They moved in a pack, smoked roll-ups in a secretive cluster, exchanged notes and amused eye contact during class, and cohabited, or so we assumed. The clique seemed to us all things not-American. It shamed us to think that they associated us with the Boston girl who was always shouting loud, obvious things about Sylvia Plath or the sleazy Arizona boy who hit on all the prettiest girls. We were desperate to prove our worth to them, but how? The only person outside their circle with whom we’d ever seen them associate was a studious, translucently fair young man named Rupert Davies. Read More »

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Coming of Age

February 7, 2014 | by

640px-PSM_V08_D544_Valenciennes_lace_of_ypres

Valenciennes lace of Ypres, 1875

The summer before I started college, I worked part-time in an antique linens shop in an East Coast vacation town. The owner, Theresa, was a warm, elegant woman who taught me not just how to do bookkeeping and how to tell the difference between point lace and Valenciennes, but a great deal about how to treat other people, too.

The rest of the time, I worked as a waitress at a nearby restaurant. My fellow employees included a shifty-eyed Hare Krishna named Heather, a bartender called Kenny who liked to try to shock me, and a thirtysomething bodyworker, Julia, who had the unfortunate habit of telling people on the slightest pretext that she had attended “a little school in New Haven.”

At the linens shop, I helped iron and fold the stock and assisted customers. Mostly, Theresa and I would talk: about her family leaving Havana after the revolution; about the history of the town; about her dashing husband and how they met when she was a receptionist at a clinic. (He’d had a dislocated shoulder and she let him jump the line.) “Always spend more on flowers than on food,” she once told me. “Good for the soul, better for the waistline.” Read More »

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A Downward Glissando

February 5, 2014 | by

dental x-ray

Photo: Cory Doctorow, via Flickr

Fat little dog trotting contentedly along the sidewalk, right at his master’s side, with a plastic steak in his mouth.

Neil Young sounds like a lonely alley cat, I thought, most poignant when slightly out of tune.

Whenever I got on the subway, I looked around for someone cute to glance at, and if there wasn’t anyone I resigned myself to boredom.

Old queen in the locker room: “When you’re the prettiest one in the steam room, it’s time to go home.”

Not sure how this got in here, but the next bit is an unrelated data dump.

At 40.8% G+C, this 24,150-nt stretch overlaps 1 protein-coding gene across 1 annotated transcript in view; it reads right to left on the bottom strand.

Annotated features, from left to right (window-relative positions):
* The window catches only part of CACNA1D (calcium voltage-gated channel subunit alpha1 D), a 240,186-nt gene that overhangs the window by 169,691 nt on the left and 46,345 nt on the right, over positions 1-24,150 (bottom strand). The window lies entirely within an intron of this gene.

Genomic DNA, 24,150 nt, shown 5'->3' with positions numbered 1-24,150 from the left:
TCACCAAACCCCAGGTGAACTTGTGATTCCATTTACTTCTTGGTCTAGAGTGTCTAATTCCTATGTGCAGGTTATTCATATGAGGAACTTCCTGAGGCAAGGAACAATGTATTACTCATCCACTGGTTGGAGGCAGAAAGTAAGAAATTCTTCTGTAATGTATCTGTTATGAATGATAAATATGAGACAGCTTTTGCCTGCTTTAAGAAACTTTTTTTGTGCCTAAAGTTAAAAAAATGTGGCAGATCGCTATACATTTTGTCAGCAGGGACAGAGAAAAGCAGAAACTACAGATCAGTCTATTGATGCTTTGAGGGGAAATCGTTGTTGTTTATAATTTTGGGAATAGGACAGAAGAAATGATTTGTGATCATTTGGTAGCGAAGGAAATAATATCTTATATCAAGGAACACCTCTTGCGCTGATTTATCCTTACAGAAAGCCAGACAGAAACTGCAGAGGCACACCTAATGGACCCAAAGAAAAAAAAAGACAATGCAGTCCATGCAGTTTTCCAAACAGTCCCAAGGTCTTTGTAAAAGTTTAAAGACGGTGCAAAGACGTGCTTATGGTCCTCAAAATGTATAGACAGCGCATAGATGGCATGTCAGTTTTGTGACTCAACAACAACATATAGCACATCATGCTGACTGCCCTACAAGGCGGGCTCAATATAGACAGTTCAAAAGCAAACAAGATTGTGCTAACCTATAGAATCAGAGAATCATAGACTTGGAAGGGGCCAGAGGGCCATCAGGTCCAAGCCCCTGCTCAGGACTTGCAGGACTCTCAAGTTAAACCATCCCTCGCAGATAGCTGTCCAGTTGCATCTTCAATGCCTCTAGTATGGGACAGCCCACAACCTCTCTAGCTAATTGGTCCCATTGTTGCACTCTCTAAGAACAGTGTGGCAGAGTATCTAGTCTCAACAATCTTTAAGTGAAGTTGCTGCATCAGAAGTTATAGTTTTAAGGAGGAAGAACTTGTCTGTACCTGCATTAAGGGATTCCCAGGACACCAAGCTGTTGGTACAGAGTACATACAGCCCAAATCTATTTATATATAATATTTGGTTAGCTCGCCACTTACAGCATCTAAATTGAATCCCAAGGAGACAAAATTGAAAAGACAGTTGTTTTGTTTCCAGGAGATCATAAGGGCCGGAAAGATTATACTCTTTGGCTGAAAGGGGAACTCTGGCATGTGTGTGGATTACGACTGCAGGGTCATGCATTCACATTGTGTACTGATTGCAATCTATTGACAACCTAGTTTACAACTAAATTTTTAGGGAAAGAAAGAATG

At forty-three I was no longer in my heyday.

The name of the medication printed in a half circle and the “100 mg” made a smiley face on my new, blue pills.

On the L train, a poem called “Hunger” spoke of walking home “through a forest that covers the world.”

I’d had the same part-time public-relations job since November 1985. It was now February 2001 and counting.

I was drawn to Neil Young not by the specific content of the lyrics (too hetero) but by the overall tone of longing, which I defined as a kind of sadness that had hope.

On the L platform, a diminutive Chinese man playing “Send in the Clowns” on a harmonica, with flowery recorded accompaniment.

I write this in the hope that aphorism-like statements, when added one to another, might accrue to make some larger statement that will placate despair. Read More »

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Self-Help

February 4, 2014 | by

dark street

Photo: Iain Cuthbertson, via Flickr

For several years, I lived in a neighborhood that worried my parents. But I liked my neighbors, I could afford the rent, and, in the grand tradition of fools, I lived a blissfully oblivious existence. I never once felt unsafe.

Well, that’s not strictly true. My boyfriend and I had been living in the apartment for about two years when I acquired a job that necessitated my commuting to an office, and oftentimes returning after dark.

“I don’t like it,” he said grimly of the fifteen-minute walk from the subway. There had been a recent spate of rapes in the area, he pointed out. “Call me when you get on, and I’ll meet you and walk you home.”

Naturally, I did no such thing. Instead, I walked home every day like a normal person and felt completely safe.

Until, one especially late night, I noticed footsteps behind me. I tried to shrug it off and picked up my pace. The person behind me started walking more quickly, too. I crossed the street; the steps followed me. I made a turn; he was right behind me. Now I felt real fear. I walked as quickly as I could without breaking into a panicked run, and fished my keys out of my pocket, holding the sharp point between my fingers for use as a weapon, as we had been taught in freshman orientation. The steps behind me never faltered. My heart was hammering by the time I made it into our building and threw the deadbolt. Read More »